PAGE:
NO2 is an important part of automobile exhaust. Heretofore, the direct evidence of epilepsy induced by NO2 is limited. In the south of Spain, even low level NO2 exposure and traffic-related air pollution had side-effects on neurodevelopment, especially in children [13]. NO2 exposure also induces the changes of triglyceride, free fatty acids, esterified fatty acid, ganglioside, lipase activity and lipid peroxidation, and eventually leads to impaired nerve function in central nervous system [14,15]. Our present work added new evidence concerning the neurotoxic effects of NO2.

SO2 is a well-known irritant confirmed to induce respiratory responses. It has also been linked to nervous system disorders such as stroke and headache [16,17]. Cakmak et al have demonstrated the positive relationship between SO2 and epilepsy [12], which was consistent with our findings. The neurotoxic effect of SO2 has also been supported by animal studies. Sang et al reported the toxic effects of SO2 on hippocampus, including protein oxidation, DNA-protein crosslinks, and apoptosis [18]. Further work showed that SO2 may cause synaptic injuries in hippocampus via its derivatives [19]. More recently, chronic SO2 inhalation above environmental standard has been found to induce neurotoxicities via neuroinflammation [20]. In summary, SO2 exposure might be an environmental risk factor for epilepsy attacks. However, the mechanisms involved needed to be further clarified.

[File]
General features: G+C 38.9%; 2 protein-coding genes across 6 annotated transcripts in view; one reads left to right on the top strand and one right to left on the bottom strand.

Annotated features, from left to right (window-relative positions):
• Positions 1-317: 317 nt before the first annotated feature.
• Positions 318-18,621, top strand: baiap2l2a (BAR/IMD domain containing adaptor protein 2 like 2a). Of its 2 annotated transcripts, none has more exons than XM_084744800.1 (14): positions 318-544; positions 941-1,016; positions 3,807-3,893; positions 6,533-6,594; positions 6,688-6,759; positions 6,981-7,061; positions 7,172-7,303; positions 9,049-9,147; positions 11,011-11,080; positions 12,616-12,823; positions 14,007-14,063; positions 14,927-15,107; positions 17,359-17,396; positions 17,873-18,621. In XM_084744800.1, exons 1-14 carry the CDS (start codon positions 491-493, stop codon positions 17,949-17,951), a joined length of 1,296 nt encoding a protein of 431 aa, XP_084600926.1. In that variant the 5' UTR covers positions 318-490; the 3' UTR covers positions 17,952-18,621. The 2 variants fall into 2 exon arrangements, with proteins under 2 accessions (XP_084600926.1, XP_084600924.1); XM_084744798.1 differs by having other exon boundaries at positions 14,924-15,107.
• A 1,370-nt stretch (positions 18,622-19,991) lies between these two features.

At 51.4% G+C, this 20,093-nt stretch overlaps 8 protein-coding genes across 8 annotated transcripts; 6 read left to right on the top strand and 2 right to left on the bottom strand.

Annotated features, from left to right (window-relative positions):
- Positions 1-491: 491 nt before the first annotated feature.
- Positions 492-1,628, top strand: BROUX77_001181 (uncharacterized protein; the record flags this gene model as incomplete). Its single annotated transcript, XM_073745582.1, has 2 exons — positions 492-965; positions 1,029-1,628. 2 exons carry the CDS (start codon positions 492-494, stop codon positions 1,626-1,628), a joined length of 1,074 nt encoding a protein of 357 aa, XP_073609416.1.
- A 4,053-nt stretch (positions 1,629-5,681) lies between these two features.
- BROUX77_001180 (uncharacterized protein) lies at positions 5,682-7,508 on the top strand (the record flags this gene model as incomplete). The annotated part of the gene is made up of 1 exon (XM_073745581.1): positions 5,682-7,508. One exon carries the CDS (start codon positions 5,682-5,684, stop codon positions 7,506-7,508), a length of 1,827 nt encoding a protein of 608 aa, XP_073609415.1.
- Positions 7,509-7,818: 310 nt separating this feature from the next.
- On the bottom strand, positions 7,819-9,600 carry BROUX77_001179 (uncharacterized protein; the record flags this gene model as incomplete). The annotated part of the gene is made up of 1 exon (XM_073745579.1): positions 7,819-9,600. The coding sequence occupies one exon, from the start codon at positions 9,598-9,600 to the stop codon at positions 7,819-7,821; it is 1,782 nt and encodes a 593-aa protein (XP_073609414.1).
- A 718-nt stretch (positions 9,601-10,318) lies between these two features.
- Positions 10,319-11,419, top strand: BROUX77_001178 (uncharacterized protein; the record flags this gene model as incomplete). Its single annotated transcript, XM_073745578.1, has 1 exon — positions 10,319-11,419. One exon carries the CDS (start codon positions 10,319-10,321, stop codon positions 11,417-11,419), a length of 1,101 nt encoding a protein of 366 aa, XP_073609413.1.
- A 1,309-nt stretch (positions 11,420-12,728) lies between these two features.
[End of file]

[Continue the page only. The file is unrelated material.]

Though the stratospheric O3 layer protects human health against excess solar ultraviolet radiation [21], the O3 in earth's surface air can be dangerous. However, in the present study, negative association was observed between ambient O3 and epilepsy. This can be supported by a series of previous studies. León et al provided the first experimental evidence that repeated ozone administration at atoxic doses induces adaptation to oxidative stress, enabling animals to maintain hepatocellular integrity in response to CCl4 poisoning [22]. Controlled ozone administration also promotes oxidative preconditioning, preventing the damage induced by reactive oxygen species (ROS) and protecting against liver ischaemia-reperfusion (I/R) injury [23]. For epilepsy, the activated A1 adenosine receptors (A1Rs) play a pivotal role in antiepileptic and neuroprotective functions [24] while antioxidant/prooxidant imbalance is an important factor for epilepsy [25]. Ozone can exert its protective effects against pentylenetetrazole (PTZ)-induced epilepsy by re-establishment of cellular redox balance and A1Rs [25]. With the development of clinical applications, reasonability and effectiveness of O3 therapy are gradually being understood [26]. Medical O3, a gas mixture of O3 and O2, has been used as a curative agent for the treatment of different diseases over 150 years [27]. For mechanisms, O3 has therapeutic properties such as antimicrobial, anti-inflammatory, modulation of antioxidant defense system and apoptosis [27]. By using O2/O3 mixture to re-infusion of autologous blood slowly, ozonated autohemotherapy (OA) has favorable effects on nervous systems diseases, such as neurologic recovery in spontaneous spinal epidural hematoma [28] and antidepressant effect [29]. OA can also improve the level of brain-derived neurotrophic factor in patients with cognitive impairment [29]. Moreover, various cerebrovascular diseases are important causes in epilepsy, especially ischemic stroke [30], while ozone therapy has a potential role in the treatment of ischemic disorders [31,32]. However, the neurotoxic effects of excess O3 exposure are also well-known. Oxidative stress is involved in many neurodegenerative diseases, in which the over-production of O3 leads to both pathological and functional brain injuries [33]. Moreover, the environmental O3 exposure is associated with a series of adverse effects within the central nervous system, such as decreased cognitive response, decrease in motor activity and headaches, disturbances in the sleep-wake cycle, cell degeneration, and neurochemical alterations [34]. Taken together, the paradoxical effects of O3 may depend on its concentration: while high concentration of O3 may impair nervous system, low level of O3 may act as a protector. However, more studies are needed to further confirm that.